An FTP (File Transfer Protocol) is a method of remotely transferring a file from one host to another. This is achieved through a network (most commonly the internet, but can be through a LAN, etc.) It is considered the easiest and most secure way to quickly transfer a file, and can be an immediate transfer between networks, or a download from an archive of stored online data.
Originating in 1971, it came about as a way to execute an efficient file transfer, through a series of simple commands. The importance being that this transfer allows two computers to receive a file without the operating system or file name interfering. FTPs have become increasingly common as more and more business is conducted online as a quick, secure way to ensure a document reaches its destination. Files are either streamed live, byte-by-byte from host to host, or first broken into parts by the FTP and sent in pieces.
In initial stages of development, the issue of security was important, as an FTP offered no encryption, and therefore opened clients to several forms of data theft or server “sniffing.” Because of this concern, many FTPs now offer secure transfers in several forms including:
SFTP: which provides file access over a reliable stream, designed to work with SSH or a Secure Shell, which assumes that the client server has already been proven secure.
FTPS: which allows encryption of a network where transfers are occurring, or Transport Layer Security.
File sharing can be executed entirely within a browser, with either an account that has server space set up, and accessed through username/password, or increasingly as an anonymous transfer where one requires no validation (generally just an e-mail address) to send individual files. Online FTP often appears in a form similar to other web addresses, which one can type into their browser to begin a transfer or access stored files.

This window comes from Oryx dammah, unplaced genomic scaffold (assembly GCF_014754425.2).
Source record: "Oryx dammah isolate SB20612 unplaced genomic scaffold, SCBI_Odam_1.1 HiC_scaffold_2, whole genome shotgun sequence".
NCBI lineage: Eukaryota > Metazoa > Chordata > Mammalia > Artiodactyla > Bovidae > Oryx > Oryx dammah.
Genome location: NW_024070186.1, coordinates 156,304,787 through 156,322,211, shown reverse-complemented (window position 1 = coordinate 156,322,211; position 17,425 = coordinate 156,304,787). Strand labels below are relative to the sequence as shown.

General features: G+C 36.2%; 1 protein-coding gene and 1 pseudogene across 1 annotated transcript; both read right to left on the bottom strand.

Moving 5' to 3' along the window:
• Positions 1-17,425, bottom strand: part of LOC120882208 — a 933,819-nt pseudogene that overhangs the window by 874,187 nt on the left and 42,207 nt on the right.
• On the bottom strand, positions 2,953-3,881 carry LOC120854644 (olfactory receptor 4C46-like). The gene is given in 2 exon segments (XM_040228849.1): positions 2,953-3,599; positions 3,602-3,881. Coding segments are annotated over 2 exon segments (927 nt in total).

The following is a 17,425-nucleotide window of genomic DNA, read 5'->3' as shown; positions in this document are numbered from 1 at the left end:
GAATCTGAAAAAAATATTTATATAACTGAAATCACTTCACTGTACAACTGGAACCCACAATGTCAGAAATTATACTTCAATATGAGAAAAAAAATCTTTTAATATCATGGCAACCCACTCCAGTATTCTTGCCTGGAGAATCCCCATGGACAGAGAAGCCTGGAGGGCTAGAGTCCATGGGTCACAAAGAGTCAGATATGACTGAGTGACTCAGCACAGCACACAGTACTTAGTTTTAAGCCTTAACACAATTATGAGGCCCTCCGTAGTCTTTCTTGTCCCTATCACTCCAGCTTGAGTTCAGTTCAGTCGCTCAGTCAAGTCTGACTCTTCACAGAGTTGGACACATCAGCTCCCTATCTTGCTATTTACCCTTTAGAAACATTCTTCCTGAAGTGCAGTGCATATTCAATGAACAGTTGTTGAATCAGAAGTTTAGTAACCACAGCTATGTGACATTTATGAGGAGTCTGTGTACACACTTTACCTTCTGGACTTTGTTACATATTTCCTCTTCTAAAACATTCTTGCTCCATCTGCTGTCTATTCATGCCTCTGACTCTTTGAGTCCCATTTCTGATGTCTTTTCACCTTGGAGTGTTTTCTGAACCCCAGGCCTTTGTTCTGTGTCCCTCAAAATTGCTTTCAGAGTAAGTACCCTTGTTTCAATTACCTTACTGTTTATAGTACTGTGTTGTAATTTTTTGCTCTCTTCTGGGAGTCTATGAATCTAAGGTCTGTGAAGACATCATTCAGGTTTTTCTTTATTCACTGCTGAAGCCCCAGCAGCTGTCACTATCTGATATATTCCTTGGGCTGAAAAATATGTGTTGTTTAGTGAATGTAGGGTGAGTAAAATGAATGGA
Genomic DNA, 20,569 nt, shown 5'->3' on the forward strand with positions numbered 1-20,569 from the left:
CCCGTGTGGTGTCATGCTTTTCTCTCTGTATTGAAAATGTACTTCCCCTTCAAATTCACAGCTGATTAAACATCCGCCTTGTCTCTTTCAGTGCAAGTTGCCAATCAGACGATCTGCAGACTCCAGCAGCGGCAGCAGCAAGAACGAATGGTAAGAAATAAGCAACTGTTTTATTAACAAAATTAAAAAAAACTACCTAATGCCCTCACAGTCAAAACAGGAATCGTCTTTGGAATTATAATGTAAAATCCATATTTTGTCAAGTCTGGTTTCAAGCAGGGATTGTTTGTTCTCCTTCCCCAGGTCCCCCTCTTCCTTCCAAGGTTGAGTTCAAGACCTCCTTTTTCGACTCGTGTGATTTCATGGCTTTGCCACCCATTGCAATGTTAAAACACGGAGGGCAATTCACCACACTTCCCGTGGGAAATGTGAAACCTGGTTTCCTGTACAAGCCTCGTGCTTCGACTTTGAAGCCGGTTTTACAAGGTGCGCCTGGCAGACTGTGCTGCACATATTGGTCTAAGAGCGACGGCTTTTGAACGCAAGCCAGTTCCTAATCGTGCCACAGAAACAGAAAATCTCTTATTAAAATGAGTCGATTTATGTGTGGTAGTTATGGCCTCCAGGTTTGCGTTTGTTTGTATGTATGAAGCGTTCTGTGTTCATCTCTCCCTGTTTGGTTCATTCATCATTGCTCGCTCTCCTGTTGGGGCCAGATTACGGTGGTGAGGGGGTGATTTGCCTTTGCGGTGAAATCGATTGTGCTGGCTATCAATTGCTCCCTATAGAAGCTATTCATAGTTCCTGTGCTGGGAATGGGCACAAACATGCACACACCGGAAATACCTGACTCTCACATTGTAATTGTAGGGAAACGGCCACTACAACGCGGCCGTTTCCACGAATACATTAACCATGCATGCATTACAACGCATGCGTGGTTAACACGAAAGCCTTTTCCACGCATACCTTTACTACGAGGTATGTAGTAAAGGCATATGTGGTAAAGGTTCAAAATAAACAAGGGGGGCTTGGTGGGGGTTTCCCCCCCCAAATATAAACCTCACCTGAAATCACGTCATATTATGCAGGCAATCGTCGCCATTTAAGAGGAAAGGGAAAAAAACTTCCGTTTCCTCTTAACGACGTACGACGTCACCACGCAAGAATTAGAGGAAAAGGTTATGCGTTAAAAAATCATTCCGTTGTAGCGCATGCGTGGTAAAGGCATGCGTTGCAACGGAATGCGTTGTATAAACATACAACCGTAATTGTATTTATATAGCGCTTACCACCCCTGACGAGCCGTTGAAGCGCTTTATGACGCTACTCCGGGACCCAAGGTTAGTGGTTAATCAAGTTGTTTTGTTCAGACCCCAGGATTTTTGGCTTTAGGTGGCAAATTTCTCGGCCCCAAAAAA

Many desktop applications have been developed to work across all operating systems, meant to solve problems commonly associated with the method. These give the user abilities such as drag and drop (or copy/paste) file adding, proven security, remote file editing and synching, stopping/resuming/fixing transactions in progress, previewing browser appearance and URLs, and perhaps most importantly: simple, intuitive interaction.
At Duggal most files arrive via FTP. For clients who are uncomfortable with using an FTP we also provide an uploading process though our files direct page. (www.filesdirect.com/duggal) This is where an individual or company can directly transfer work and all necessary information in one transaction. From here it is sorted, and delivered to the respective department for production. It can be tracked at any point in the process or moved from one department to another.
For more information on Duggal’s FTP services contact us at firstname.lastname@example.org. If you would like to upload a file through our website you can do so through Submit a Project Online. For additional websites that allow you to send large files check out the links below.